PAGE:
Commercial horror has been in a rut for quite a while now. To set expectations straight right away, Ready or Not won't do much to change that situation. This is not a genre-defying film, neither is it a fresh take on the much maligned genre. There isn't anything here a seasoned horror fan hasn't seen before, that said Matt Bettinelli-Olpin en Tyler Gillett never gave the impression that they tried to shape the future of horror cinema. Instead, they made a perfectly executed genre film, one that is sure to please a lot of horror fans while keeping the appeal of the film broad enough to travel beyond its genre niche.
Bettinelli-Olpin & Gillett may not be the most familiar names, even to hardcore horror enthusiasts, but they've been building up their careers for quite a while now. They made a name for themselves directing several horror shorts, got featured in a couple of well-liked horror anthologies (V/H/S and Southbound) and went on to direct their first stand-alone feature (Devil's Due). While that wasn't a big success, it didn't deter them from pushing on. And it's a good thing they did, because Ready or Not is a poised to turn a few heads.
Their latest is a smart mix of horror and comedy elements that reinforce each other rather than get in each other's way. The horror/comedy blend is hardly new and it's often (and rightfully) seen as a somewhat cheap way to skimp on the execution of horror elements, but Bettinelli-Olpin and Gillett clearly weren't trying to weasel their way out of anything. They put just as much effort into building up tension and providing gory kills as they do drawing laughs from the audience. It's a tricky balance and not everyone will have the same tolerance for comedy in horror films, but the skill on display here is exceptional.
Ready or Not revolves around Grace, a young girl who is about to get married into the Le Domas family. The Le Domas clan is a wealthy but somewhat recluse family living on a remote estate, heaving earned their fortune in the board game business. While all family members have their particular quirks, it's the family's post-marriage ritual that undoubtedly takes the cake for being the most peculiar. The newly introduced bride or groom has to draw a card and play the game written on said card. Most games are harmless, only the hide-and-seek option isn't quite as innocent as it sounds.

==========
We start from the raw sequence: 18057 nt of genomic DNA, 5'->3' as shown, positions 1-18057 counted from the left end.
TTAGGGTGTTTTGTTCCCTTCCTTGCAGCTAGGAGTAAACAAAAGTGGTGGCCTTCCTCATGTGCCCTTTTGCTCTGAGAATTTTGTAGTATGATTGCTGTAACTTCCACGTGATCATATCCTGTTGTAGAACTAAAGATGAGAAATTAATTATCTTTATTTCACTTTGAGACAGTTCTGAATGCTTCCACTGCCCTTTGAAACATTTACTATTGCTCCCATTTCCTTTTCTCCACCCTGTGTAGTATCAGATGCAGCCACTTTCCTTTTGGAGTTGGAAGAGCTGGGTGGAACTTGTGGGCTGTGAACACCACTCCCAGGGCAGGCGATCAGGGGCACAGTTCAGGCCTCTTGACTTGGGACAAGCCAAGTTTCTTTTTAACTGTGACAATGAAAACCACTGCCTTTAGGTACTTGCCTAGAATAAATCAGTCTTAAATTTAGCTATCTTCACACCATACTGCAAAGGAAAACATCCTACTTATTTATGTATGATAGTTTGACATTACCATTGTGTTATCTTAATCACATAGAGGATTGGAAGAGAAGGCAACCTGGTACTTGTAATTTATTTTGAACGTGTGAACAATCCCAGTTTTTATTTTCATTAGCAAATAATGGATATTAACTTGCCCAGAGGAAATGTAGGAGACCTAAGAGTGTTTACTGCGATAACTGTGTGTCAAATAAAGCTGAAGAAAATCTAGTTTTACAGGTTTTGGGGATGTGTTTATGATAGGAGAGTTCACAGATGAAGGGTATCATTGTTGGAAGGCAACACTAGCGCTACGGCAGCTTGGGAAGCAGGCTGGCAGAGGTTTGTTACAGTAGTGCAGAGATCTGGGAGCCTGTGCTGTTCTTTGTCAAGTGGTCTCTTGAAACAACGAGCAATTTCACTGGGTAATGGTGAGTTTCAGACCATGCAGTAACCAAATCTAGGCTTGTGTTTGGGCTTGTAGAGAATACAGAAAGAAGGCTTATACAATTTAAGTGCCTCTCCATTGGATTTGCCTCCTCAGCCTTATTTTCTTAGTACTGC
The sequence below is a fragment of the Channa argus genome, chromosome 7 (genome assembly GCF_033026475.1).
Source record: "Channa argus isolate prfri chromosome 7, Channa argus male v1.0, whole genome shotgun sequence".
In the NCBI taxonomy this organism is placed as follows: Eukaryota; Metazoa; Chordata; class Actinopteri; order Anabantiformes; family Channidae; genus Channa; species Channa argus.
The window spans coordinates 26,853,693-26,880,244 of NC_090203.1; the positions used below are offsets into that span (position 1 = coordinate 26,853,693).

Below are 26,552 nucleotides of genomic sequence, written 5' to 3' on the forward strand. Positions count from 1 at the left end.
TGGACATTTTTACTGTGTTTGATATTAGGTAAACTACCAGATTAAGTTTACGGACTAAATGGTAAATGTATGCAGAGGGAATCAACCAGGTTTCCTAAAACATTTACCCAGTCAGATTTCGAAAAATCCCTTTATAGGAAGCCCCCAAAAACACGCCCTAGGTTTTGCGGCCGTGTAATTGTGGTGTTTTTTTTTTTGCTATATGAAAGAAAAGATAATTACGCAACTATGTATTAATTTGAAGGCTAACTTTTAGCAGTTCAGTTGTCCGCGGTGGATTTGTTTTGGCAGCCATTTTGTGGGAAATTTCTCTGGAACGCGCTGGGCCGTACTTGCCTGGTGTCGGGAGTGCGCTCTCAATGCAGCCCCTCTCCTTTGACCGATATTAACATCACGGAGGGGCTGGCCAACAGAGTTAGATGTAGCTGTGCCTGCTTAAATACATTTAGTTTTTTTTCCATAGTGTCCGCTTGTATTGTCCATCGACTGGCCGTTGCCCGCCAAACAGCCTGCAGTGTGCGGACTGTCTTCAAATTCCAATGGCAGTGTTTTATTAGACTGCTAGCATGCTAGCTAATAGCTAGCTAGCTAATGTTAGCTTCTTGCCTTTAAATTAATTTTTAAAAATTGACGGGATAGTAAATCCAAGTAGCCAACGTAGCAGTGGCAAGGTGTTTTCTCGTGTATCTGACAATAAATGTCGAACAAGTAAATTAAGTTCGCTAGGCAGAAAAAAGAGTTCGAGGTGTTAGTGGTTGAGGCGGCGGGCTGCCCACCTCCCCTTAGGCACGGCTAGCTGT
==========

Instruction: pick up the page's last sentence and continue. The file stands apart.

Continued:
The remote family estate is the perfect setting for a horror flick and both directors make perfect use of the location. The endless hallways and richly decorated rooms are shot with a warm and cozy glow, benefiting from some very moody lighting and lush color toning. The camera work on the other hand is quite stark and supports the slightly absurd and deadpan sense of humor on display here. It makes for a very attractive and atmospheric film where form and function walk hand in hand.
While the soundtrack itself isn't too spectacular or noteworthy, it is edited and mixed in such a way that it provides a clear and distinctive rhythm. The music itself is pretty simple horror fare, manufactured to be moody and haunting, but lacking in personal identity. It is used in such a way though that it directly affects the pacing and rhythm in and between scenes, giving the film firm guidance and a stronger flow. It's quite rare to see this in a commercial film, but it is definitely welcomed and appreciated.
The acting too is on point. Samara Weaving is quickly establishing herself as a prime choice in the horror/comedy niche and her performance as a kick-ass bride with vengeance on her mind is one for the history books. The rest of the cast is good too, with each and every character finding a fair balance between their comical and menacing character traits. Luckily the cast is small, which makes it a little easier to uphold the balance, but props to Bettinelli-Olpin and Gillett for keeping everyone in line.
The first part of the film is spent setting up the trap for Grace. My advice is to skip the trailer as it plays like a full-blown summary of the entire first half of the film, leaving very little to the imagination. It's a shame because the build-up is actually quite entertaining and effective. From there on out it travels along familiar paths, but as I mentioned before, this is not a film that aims for originality or creativity. The second half works up to a worthwhile and appropriate finale, using every ounce of potential available to mine laughs and tension in equal measures.
My expectations going in were relatively low, as commercial horror hasn't yielded many great films these past couple of years. That doesn't take away anything from this film's accomplishments though. Ready or Not is a dark and atmospheric horror/comedy with some solid kills, a superb setting, sumptuous visuals, a very likable main character and plenty of sly and sneaky grins. It's not high art nor the next big thing in horror, neither does it pretend to be. It's just an extremely fun and well-made horror flick, executed to perfection.